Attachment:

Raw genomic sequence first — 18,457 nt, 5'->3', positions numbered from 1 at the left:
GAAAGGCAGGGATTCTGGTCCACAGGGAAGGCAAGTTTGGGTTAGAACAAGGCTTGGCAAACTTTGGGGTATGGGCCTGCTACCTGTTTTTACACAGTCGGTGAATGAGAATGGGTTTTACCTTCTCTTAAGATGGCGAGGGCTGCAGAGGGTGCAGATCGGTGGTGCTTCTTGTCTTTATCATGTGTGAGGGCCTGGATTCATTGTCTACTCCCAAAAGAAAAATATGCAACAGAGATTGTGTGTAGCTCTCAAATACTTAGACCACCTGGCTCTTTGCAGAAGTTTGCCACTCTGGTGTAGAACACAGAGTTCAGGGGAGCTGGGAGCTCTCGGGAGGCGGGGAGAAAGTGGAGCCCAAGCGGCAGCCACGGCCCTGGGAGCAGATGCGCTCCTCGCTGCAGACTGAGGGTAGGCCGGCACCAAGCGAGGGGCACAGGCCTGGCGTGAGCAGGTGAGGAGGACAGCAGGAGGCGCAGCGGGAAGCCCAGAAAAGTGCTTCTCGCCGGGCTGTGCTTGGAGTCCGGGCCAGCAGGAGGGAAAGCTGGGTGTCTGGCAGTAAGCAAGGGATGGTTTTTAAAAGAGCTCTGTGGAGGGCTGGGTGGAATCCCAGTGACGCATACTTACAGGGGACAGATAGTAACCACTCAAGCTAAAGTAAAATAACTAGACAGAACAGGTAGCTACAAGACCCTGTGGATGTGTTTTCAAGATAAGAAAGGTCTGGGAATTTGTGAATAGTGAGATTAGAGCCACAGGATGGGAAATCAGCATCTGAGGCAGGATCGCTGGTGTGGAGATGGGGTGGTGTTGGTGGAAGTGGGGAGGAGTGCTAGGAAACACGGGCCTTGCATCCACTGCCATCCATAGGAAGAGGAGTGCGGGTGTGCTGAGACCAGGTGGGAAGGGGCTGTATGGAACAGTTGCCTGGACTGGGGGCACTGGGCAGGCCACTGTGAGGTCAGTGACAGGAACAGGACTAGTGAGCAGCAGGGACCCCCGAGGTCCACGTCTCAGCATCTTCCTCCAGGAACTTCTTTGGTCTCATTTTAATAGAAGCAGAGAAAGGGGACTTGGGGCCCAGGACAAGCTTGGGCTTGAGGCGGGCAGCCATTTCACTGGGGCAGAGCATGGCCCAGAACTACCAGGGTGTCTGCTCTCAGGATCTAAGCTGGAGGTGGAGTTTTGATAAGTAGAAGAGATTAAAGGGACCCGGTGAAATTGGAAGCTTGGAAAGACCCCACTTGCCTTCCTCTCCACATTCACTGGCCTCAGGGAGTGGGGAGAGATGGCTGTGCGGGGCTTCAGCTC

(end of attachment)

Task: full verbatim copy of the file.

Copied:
Raw genomic sequence first — 18,457 nt, 5'->3', positions numbered from 1 at the left:
GAAAGGCAGGGATTCTGGTCCACAGGGAAGGCAAGTTTGGGTTAGAACAAGGCTTGGCAAACTTTGGGGTATGGGCCTGCTACCTGTTTTTACACAGTCGGTGAATGAGAATGGGTTTTACCTTCTCTTAAGATGGCGAGGGCTGCAGAGGGTGCAGATCGGTGGTGCTTCTTGTCTTTATCATGTGTGAGGGCCTGGATTCATTGTCTACTCCCAAAAGAAAAATATGCAACAGAGATTGTGTGTAGCTCTCAAATACTTAGACCACCTGGCTCTTTGCAGAAGTTTGCCACTCTGGTGTAGAACACAGAGTTCAGGGGAGCTGGGAGCTCTCGGGAGGCGGGGAGAAAGTGGAGCCCAAGCGGCAGCCACGGCCCTGGGAGCAGATGCGCTCCTCGCTGCAGACTGAGGGTAGGCCGGCACCAAGCGAGGGGCACAGGCCTGGCGTGAGCAGGTGAGGAGGACAGCAGGAGGCGCAGCGGGAAGCCCAGAAAAGTGCTTCTCGCCGGGCTGTGCTTGGAGTCCGGGCCAGCAGGAGGGAAAGCTGGGTGTCTGGCAGTAAGCAAGGGATGGTTTTTAAAAGAGCTCTGTGGAGGGCTGGGTGGAATCCCAGTGACGCATACTTACAGGGGACAGATAGTAACCACTCAAGCTAAAGTAAAATAACTAGACAGAACAGGTAGCTACAAGACCCTGTGGATGTGTTTTCAAGATAAGAAAGGTCTGGGAATTTGTGAATAGTGAGATTAGAGCCACAGGATGGGAAATCAGCATCTGAGGCAGGATCGCTGGTGTGGAGATGGGGTGGTGTTGGTGGAAGTGGGGAGGAGTGCTAGGAAACACGGGCCTTGCATCCACTGCCATCCATAGGAAGAGGAGTGCGGGTGTGCTGAGACCAGGTGGGAAGGGGCTGTATGGAACAGTTGCCTGGACTGGGGGCACTGGGCAGGCCACTGTGAGGTCAGTGACAGGAACAGGACTAGTGAGCAGCAGGGACCCCCGAGGTCCACGTCTCAGCATCTTCCTCCAGGAACTTCTTTGGTCTCATTTTAATAGAAGCAGAGAAAGGGGACTTGGGGCCCAGGACAAGCTTGGGCTTGAGGCGGGCAGCCATTTCACTGGGGCAGAGCATGGCCCAGAACTACCAGGGTGTCTGCTCTCAGGATCTAAGCTGGAGGTGGAGTTTTGATAAGTAGAAGAGATTAAAGGGACCCGGTGAAATTGGAAGCTTGGAAAGACCCCACTTGCCTTCCTCTCCACATTCACTGGCCTCAGGGAGTGGGGAGAGATGGCTGTGCGGGGCTTCAGCTC